So, this is it — 24 hours from now, my house will have been full of 2-6 year olds and accompanying parents for several hours, and, probably, they’ll all already be headed home. How many will be here is still a mystery, although we have gotten 2 more “yes” RSVPs and one more “no” since last week. I checked with some Austrian friends (a grand total of 2), and they report that I shouldn’t put too much stock in the RSVPs I have or have not gotten — people who have not responded will probably show up, and it’s equally possible that people who have said they’ll be here won’t come. So, we’ll see. We could end up with 5 kids here, or we could end up with 15. I’ll know tomorrow. (Note for the next party I throw in Austria — inviting fewer people makes things much simpler.)
Right now, coming down to the wire, I feel like I should be more stressed than I am. An unknown number of people are coming to my house tomorrow. Many of them may be people I’ve never met before (parents of B’s classmates) and I may not be able to communicate with all of them. We’re crossing a lot of cultures, and I truly have no idea what kinds of expectations people might have of a 5 year old’s birthday party in Austria. (I’ve only been to one birthday party since I’ve been here.)
But I’m actually feeling ok. It will be whatever it will be, and if I break every Austrian etiquette rule, well, I’ll continue to play the “not from around here” card. Actually, recognizing how out of my element I am is incredibly liberating. It’s another one of those moments when I accept the probable imperfection of the situation, which allows me to relax and focus on what’s really important. Do we have balloons? Check. Cake? Not yet, but Austria is the land of cake, so even if something goes awry with our ordered-and-to-be-dropped-off-tomorrow cake, we’ll be able to figure something out. Will there be kids here? I think so. Do we have enough snacks and drinks? Close enough, I think. Will Benjamin have a good time? Most likely, and that’s what really matters.
We’re all really working together to make this party happen, which is making it fun just even to prepare. We spent much of last weekend getting the house ready — cleaning, mostly — so that we would have less to do today and tomorrow and might have enough energy and good cheer left to actually enjoy the party. The boys have been amazing at helping me get ready. (Really.) We’ve been working together on the decorations and the games we’re going to play: Angry Bird basketball (regular basketball, but using Angry Bird stuffed animals as the ball), Angry Bird bowling (rolling/throwing stuffed Angry Birds at paper “bowling pins” with pictures of pigs on them) and a wall of repurposed cardboard boxes, at which we’re going to throw stuffed Angry Birds, thus knocking down the blocks. The boys have done most of the “artwork” for the game supplies, and Benjamin came up with the idea we’re using to make the paper bowling pins keep their cylindrical shape. They have also been entirely in charge of deciding which toys go in the “off-limits” room — the door will stay closed and no one will be able to play with anything inside — and for actually putting them away in there. It’s been pretty amazing.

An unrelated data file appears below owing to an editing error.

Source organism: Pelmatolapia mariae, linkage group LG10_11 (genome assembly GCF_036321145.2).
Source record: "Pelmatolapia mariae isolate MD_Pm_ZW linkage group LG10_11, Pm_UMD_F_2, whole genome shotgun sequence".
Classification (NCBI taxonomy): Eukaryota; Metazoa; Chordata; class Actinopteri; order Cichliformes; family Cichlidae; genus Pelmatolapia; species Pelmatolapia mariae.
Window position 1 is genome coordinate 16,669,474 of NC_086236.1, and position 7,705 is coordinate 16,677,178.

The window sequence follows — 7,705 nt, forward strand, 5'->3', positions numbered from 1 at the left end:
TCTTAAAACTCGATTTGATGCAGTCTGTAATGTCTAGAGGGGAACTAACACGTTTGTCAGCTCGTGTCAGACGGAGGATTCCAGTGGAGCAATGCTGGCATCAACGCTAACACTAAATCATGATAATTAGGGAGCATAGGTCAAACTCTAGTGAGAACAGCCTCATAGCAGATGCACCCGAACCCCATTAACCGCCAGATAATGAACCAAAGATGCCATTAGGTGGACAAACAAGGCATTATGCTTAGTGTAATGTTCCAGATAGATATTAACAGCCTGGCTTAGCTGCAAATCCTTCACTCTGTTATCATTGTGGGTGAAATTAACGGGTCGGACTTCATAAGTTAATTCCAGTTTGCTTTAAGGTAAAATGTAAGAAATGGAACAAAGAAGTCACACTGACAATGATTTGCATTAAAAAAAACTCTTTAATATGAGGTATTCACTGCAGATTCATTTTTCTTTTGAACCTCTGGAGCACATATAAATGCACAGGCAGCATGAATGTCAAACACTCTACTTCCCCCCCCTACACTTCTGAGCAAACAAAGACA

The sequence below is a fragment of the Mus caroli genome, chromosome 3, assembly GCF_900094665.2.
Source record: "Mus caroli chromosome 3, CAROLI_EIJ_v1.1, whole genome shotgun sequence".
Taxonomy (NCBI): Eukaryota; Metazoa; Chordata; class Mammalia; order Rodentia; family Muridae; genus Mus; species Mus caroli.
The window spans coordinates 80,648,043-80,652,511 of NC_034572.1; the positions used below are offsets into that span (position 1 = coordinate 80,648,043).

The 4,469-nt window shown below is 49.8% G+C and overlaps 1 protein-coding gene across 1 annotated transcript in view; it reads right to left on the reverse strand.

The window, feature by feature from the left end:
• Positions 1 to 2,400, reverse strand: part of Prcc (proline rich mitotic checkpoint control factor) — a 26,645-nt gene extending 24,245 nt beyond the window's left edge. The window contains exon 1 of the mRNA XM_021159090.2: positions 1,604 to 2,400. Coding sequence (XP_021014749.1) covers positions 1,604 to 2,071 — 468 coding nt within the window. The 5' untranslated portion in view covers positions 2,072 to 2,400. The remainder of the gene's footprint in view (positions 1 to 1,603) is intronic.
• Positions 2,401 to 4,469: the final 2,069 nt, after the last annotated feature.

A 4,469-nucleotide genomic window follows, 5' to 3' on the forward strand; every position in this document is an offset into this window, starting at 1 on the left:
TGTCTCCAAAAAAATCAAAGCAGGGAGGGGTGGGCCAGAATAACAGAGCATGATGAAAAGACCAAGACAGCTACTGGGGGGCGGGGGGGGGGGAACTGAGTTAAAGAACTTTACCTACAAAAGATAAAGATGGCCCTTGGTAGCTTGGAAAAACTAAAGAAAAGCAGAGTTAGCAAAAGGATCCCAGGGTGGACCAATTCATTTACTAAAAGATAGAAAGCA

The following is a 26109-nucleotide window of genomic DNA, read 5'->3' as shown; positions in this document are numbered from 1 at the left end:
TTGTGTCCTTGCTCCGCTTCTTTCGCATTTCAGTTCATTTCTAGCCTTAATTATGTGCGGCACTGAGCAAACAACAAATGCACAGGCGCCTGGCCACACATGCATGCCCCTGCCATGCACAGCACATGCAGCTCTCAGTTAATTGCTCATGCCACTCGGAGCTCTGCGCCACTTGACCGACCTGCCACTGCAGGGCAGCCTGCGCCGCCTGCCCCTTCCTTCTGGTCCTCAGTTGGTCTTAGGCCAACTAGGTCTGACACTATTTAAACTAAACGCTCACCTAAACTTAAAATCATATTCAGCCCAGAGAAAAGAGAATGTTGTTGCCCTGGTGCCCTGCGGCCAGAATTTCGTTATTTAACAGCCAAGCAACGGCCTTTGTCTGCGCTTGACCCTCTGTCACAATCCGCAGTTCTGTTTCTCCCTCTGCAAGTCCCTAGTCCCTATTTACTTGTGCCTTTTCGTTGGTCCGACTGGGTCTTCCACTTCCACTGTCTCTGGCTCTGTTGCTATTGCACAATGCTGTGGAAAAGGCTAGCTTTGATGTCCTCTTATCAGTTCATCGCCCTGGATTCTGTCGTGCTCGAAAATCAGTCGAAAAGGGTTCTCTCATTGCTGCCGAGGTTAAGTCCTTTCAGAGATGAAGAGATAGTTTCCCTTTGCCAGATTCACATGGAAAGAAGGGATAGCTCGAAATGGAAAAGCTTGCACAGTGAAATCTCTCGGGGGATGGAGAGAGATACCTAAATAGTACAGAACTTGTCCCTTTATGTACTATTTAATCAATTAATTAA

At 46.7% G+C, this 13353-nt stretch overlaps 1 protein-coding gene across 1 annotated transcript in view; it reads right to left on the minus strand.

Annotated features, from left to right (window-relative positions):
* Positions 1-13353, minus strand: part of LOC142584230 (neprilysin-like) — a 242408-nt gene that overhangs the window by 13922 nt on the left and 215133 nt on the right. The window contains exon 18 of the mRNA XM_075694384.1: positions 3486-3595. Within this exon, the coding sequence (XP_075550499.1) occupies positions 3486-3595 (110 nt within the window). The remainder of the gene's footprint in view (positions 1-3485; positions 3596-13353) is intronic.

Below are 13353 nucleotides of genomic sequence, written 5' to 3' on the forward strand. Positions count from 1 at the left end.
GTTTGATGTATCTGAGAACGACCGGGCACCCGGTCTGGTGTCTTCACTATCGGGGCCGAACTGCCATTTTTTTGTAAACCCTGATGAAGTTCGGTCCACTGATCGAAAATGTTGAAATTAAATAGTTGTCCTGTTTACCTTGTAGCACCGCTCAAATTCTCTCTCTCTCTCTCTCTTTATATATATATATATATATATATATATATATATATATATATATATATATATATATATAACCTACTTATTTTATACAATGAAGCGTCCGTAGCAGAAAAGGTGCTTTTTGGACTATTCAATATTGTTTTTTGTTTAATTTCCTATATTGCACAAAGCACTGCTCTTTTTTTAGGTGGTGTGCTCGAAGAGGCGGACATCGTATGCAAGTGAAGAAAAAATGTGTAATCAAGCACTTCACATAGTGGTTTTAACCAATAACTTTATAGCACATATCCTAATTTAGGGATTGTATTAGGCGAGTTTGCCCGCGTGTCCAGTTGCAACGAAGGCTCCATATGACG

We’ve still got a fair bit to do this evening and tomorrow morning, but it’s not overwhelming. I’m pretty sure we’ll be ready in time for our first guest’s arrival (which, considering this is Austria, will probably be very prompt). In some ways, it really does feel like a lot of pressure — hosting a party for so many people, including so many that I don’t know, and having truly no idea what people will be expecting or how it’s going to go. But, really, we can do what we want. We’re the foreigners here, so whatever we do, we get to make it truly ours. We can let go of anyone else’s expectations, and do it the way we want. My greatest hope is that we allow ourselves to enjoy the day. (I hope that Benjamin has a great time, of course, but I can’t guarantee that, either — it’s hard to know what expectations might still lurk in the mind of an almost 5 year old.) We’ll see!